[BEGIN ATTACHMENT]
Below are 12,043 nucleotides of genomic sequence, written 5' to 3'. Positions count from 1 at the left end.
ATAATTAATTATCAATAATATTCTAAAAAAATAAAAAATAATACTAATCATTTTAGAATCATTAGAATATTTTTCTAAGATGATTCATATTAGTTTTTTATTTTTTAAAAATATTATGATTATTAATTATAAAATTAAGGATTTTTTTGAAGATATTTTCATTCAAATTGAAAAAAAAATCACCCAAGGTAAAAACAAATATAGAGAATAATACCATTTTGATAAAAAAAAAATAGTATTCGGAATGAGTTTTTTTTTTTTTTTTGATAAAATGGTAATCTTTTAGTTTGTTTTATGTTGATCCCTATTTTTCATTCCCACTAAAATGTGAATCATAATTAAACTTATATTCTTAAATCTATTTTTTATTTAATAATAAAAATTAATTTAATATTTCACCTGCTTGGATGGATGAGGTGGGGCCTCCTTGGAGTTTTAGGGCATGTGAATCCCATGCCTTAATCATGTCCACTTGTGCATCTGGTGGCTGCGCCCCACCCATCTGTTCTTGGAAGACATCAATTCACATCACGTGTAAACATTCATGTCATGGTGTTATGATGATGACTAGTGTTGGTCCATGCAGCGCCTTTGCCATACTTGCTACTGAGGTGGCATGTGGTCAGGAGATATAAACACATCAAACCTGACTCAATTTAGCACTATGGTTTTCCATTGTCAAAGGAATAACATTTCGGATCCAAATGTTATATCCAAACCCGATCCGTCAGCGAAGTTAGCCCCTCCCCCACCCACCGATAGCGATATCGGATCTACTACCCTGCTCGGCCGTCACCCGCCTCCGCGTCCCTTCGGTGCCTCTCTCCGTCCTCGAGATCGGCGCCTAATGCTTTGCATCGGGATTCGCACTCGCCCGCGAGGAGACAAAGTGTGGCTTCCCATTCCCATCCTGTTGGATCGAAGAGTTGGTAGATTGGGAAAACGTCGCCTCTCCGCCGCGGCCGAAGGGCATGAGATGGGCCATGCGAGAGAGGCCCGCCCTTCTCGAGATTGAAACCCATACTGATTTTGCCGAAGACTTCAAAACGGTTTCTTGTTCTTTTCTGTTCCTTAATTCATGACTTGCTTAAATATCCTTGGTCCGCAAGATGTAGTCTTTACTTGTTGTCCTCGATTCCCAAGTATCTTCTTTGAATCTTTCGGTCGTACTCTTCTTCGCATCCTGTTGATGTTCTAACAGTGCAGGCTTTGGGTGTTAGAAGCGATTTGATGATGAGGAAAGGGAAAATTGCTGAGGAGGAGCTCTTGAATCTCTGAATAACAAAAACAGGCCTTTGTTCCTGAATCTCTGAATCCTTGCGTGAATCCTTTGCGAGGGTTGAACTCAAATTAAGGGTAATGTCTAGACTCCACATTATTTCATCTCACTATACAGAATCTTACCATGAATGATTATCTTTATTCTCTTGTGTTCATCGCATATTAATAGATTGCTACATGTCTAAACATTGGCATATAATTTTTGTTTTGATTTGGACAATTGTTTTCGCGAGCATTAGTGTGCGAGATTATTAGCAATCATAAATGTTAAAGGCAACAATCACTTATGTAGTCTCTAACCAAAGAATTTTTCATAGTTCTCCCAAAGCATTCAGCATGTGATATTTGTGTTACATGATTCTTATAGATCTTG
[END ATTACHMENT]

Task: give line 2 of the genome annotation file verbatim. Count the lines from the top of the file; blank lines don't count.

ATAATTAATTATCAATAATATTCTAAAAAAATAAAAAATAATACTAATCATTTTAGAATCATTAGAATATTTTTCTAAGATGATTCATATTAGTTTTTTATTTTTTAAAAATATTATGATTATTAATTATAAAATTAAGGATTTTTTTGAAGATATTTTCATTCAAATTGAAAAAAAAATCACCCAAGGTAAAAACAAATATAGAGAATAATACCATTTTGATAAAAAAAAAATAGTATTCGGAATGAGTTTTTTTTTTTTTTTTGATAAAATGGTAATCTTTTAGTTTGTTTTATGTTGATCCCTATTTTTCATTCCCACTAAAATGTGAATCATAATTAAACTTATATTCTTAAATCTATTTTTTATTTAATAATAAAAATTAATTTAATATTTCACCTGCTTGGATGGATGAGGTGGGGCCTCCTTGGAGTTTTAGGGCATGTGAATCCCATGCCTTAATCATGTCCACTTGTGCATCTGGTGGCTGCGCCCCACCCATCTGTTCTTGGAAGACATCAATTCACATCACGTGTAAACATTCATGTCATGGTGTTATGATGATGACTAGTGTTGGTCCATGCAGCGCCTTTGCCATACTTGCTACTGAGGTGGCATGTGGTCAGGAGATATAAACACATCAAACCTGACTCAATTTAGCACTATGGTTTTCCATTGTCAAAGGAATAACATTTCGGATCCAAATGTTATATCCAAACCCGATCCGTCAGCGAAGTTAGCCCCTCCCCCACCCACCGATAGCGATATCGGATCTACTACCCTGCTCGGCCGTCACCCGCCTCCGCGTCCCTTCGGTGCCTCTCTCCGTCCTCGAGATCGGCGCCTAATGCTTTGCATCGGGATTCGCACTCGCCCGCGAGGAGACAAAGTGTGGCTTCCCATTCCCATCCTGTTGGATCGAAGAGTTGGTAGATTGGGAAAACGTCGCCTCTCCGCCGCGGCCGAAGGGCATGAGATGGGCCATGCGAGAGAGGCCCGCCCTTCTCGAGATTGAAACCCATACTGATTTTGCCGAAGACTTCAAAACGGTTTCTTGTTCTTTTCTGTTCCTTAATTCATGACTTGCTTAAATATCCTTGGTCCGCAAGATGTAGTCTTTACTTGTTGTCCTCGATTCCCAAGTATCTTCTTTGAATCTTTCGGTCGTACTCTTCTTCGCATCCTGTTGATGTTCTAACAGTGCAGGCTTTGGGTGTTAGAAGCGATTTGATGATGAGGAAAGGGAAAATTGCTGAGGAGGAGCTCTTGAATCTCTGAATAACAAAAACAGGCCTTTGTTCCTGAATCTCTGAATCCTTGCGTGAATCCTTTGCGAGGGTTGAACTCAAATTAAGGGTAATGTCTAGACTCCACATTATTTCATCTCACTATACAGAATCTTACCATGAATGATTATCTTTATTCTCTTGTGTTCATCGCATATTAATAGATTGCTACATGTCTAAACATTGGCATATAATTTTTGTTTTGATTTGGACAATTGTTTTCGCGAGCATTAGTGTGCGAGATTATTAGCAATCATAAATGTTAAAGGCAACAATCACTTATGTAGTCTCTAACCAAAGAATTTTTCATAGTTCTCCCAAAGCATTCAGCATGTGATATTTGTGTTACATGATTCTTATAGATCTTG